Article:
Ice Climbing in Iowa

Few states are as progressive as Iowa. Iowa was one of the first states to allow women to own property (1838), prevent forced repatriation of slaves (1838), legalize interracial marriage (1851), grant African Americans the right to vote (1867), desegregate the public schools (1868), elect a woman to public office (1869), and many other laudable actions. A more complete list can be viewed here. This progression doesn’t end with civil rights issues.

Just a sports like skiing, snowboarding, mountain biking, to list a few, have seen great progression in their sports over the last 25 years, ice climbing was ripe for change. Along came Don Briggs — a professor at the University of Northern Iowa — who had the outside-of-the-box mentality to expand ice climbing to grain silos. Suddenly Iowa had a new achievement to further strengthen it’s reputation as one of the great mountaineering states. As an example from Iowa’s resume, Melissa Arnot — the world record holder for the most summit’s of Mt. Everest by a female — graduated from the University of Iowa. It only seems right that Iowa is leading the way in Ice Climbing too.

Eduardo Trujillo-Rivera

Eduardo repelling

luke fostvedt silo ice climb

Luke climbing up the silo

Silo ice climbing can only be completed safely when the temperatures are consistently below 26F. It also requires a expensive investment in gear if you are a serious climber. Luckily, Don Briggs has a “warming room” full of gear for the inexperienced climber to use.

Neither myself nor my friend Eduardo — the only person I could convince to try ice climbing — had any experience ice climbing. Fortunately the staff were full of insightful answers to our naive questions. When I asked what the best route up the wall is, I was instructed to “go up”. After having to quit 80% of the way up the wall, my belayer discussed the climb with me and asked probing questions like: “why did you drop your axe?”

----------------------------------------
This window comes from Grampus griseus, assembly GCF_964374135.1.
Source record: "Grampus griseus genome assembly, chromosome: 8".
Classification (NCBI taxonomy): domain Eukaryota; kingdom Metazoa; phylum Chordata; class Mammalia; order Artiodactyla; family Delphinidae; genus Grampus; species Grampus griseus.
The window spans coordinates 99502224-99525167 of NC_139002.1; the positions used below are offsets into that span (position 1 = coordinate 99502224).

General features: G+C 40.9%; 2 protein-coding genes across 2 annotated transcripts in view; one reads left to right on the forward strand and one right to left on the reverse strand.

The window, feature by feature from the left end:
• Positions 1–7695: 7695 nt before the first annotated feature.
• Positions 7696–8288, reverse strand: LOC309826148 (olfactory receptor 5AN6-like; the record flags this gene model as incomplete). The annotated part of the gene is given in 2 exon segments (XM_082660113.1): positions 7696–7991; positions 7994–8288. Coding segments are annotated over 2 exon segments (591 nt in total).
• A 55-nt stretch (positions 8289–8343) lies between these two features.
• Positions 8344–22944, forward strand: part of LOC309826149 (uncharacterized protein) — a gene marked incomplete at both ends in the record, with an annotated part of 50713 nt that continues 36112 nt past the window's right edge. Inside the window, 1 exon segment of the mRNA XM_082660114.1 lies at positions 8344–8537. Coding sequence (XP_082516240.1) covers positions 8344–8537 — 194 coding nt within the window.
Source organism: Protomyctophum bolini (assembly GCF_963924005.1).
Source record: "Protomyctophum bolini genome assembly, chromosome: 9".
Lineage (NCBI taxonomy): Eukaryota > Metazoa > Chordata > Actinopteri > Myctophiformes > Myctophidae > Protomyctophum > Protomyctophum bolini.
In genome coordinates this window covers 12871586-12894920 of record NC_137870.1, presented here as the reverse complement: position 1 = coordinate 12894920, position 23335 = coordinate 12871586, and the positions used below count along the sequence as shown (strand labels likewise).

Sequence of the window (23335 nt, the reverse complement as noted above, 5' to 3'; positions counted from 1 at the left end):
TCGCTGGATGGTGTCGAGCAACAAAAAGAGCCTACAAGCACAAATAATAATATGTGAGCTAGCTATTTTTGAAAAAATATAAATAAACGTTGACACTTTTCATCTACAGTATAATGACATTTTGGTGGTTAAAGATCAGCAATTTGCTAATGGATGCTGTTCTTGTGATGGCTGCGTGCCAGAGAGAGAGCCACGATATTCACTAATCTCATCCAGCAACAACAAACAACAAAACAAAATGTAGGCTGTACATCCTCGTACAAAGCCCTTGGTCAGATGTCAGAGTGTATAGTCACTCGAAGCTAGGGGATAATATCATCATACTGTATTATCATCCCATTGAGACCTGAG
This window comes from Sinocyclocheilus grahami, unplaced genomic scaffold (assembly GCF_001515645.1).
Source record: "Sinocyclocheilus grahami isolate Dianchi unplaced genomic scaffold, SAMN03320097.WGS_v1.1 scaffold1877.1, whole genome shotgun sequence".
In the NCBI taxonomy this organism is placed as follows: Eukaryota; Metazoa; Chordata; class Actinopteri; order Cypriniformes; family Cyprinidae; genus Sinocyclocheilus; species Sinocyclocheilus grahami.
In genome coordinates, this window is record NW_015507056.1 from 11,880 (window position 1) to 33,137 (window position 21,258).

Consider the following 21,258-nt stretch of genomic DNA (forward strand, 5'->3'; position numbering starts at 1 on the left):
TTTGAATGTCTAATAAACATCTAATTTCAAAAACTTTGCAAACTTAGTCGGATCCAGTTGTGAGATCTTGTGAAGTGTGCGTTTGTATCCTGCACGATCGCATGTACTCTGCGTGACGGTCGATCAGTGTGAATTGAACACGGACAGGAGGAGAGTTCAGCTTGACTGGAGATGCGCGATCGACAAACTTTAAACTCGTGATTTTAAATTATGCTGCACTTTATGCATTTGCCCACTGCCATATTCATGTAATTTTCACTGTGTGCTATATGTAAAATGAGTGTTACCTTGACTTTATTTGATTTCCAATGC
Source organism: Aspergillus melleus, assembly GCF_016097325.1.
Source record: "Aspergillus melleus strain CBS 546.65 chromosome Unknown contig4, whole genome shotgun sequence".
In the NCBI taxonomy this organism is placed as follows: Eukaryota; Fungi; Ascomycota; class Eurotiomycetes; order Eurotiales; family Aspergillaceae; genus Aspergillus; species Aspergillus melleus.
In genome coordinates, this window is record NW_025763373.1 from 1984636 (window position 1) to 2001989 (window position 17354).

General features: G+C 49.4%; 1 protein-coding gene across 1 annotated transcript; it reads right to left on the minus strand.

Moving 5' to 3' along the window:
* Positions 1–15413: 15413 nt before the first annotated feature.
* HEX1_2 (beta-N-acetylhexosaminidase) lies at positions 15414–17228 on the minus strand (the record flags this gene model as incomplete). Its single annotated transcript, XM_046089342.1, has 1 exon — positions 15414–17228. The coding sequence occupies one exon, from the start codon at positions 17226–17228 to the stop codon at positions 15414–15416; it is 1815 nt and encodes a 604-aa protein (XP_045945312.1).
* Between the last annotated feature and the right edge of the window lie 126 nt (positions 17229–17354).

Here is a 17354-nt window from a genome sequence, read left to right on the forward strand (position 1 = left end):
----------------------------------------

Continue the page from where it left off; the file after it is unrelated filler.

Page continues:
Luke Fostvedt Ice climbing

Luke all geared up.

Kidding aside, they had four ropes available for all the climbers to use. Eduardo and I spent three hours trying all the routes. We both were able to reach the top of the 80 ft silo on three of the four rope routes. In between climbs, we went and got some complimentary hot chocolate and warm tang to warm ourselves back up. One of the hardest parts of climbing was on the rope that was right on the edge of the shade. One moment you’re looking at a dark ice face, the next you are trying to see features against the sunshine reflecting off the ice. Just like with rock climbing, you don’t want to be using your arms to climb. You don’t climb a ladder using your upper body, so why would you try to climb a ice face using our arms? I was obviously climbing incorrectly because my forearms were dead half-way up the climb. All-in-all it was a fun day though and I’m very happy I went.

As I have found during my time living in Iowa, there are many hidden treasures that are waiting to be explored and experienced. I hope to go back and climb the silo another day.